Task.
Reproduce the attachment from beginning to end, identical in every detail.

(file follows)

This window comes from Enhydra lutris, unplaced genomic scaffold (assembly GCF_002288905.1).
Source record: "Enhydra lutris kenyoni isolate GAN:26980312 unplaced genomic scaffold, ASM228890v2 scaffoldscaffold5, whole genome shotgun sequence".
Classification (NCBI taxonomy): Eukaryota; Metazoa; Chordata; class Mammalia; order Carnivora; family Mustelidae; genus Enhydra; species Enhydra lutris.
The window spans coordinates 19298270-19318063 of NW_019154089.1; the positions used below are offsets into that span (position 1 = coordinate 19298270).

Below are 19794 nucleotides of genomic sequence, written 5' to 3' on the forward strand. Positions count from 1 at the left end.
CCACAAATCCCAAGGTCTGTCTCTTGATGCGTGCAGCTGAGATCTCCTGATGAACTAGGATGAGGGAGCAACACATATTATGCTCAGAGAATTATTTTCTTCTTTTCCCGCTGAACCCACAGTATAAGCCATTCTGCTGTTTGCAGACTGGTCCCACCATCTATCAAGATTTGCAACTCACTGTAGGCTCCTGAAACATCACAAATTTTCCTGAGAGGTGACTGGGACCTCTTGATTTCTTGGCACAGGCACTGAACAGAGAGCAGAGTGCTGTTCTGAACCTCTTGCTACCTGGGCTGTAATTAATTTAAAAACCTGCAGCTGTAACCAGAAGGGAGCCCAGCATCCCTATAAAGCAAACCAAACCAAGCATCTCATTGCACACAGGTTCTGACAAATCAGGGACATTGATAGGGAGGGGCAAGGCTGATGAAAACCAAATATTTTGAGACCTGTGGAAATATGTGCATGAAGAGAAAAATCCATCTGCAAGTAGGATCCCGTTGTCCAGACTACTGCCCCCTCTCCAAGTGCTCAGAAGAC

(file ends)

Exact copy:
This window comes from Enhydra lutris, unplaced genomic scaffold (assembly GCF_002288905.1).
Source record: "Enhydra lutris kenyoni isolate GAN:26980312 unplaced genomic scaffold, ASM228890v2 scaffoldscaffold5, whole genome shotgun sequence".
Classification (NCBI taxonomy): Eukaryota; Metazoa; Chordata; class Mammalia; order Carnivora; family Mustelidae; genus Enhydra; species Enhydra lutris.
The window spans coordinates 19298270-19318063 of NW_019154089.1; the positions used below are offsets into that span (position 1 = coordinate 19298270).

Below are 19794 nucleotides of genomic sequence, written 5' to 3' on the forward strand. Positions count from 1 at the left end.
CCACAAATCCCAAGGTCTGTCTCTTGATGCGTGCAGCTGAGATCTCCTGATGAACTAGGATGAGGGAGCAACACATATTATGCTCAGAGAATTATTTTCTTCTTTTCCCGCTGAACCCACAGTATAAGCCATTCTGCTGTTTGCAGACTGGTCCCACCATCTATCAAGATTTGCAACTCACTGTAGGCTCCTGAAACATCACAAATTTTCCTGAGAGGTGACTGGGACCTCTTGATTTCTTGGCACAGGCACTGAACAGAGAGCAGAGTGCTGTTCTGAACCTCTTGCTACCTGGGCTGTAATTAATTTAAAAACCTGCAGCTGTAACCAGAAGGGAGCCCAGCATCCCTATAAAGCAAACCAAACCAAGCATCTCATTGCACACAGGTTCTGACAAATCAGGGACATTGATAGGGAGGGGCAAGGCTGATGAAAACCAAATATTTTGAGACCTGTGGAAATATGTGCATGAAGAGAAAAATCCATCTGCAAGTAGGATCCCGTTGTCCAGACTACTGCCCCCTCTCCAAGTGCTCAGAAGAC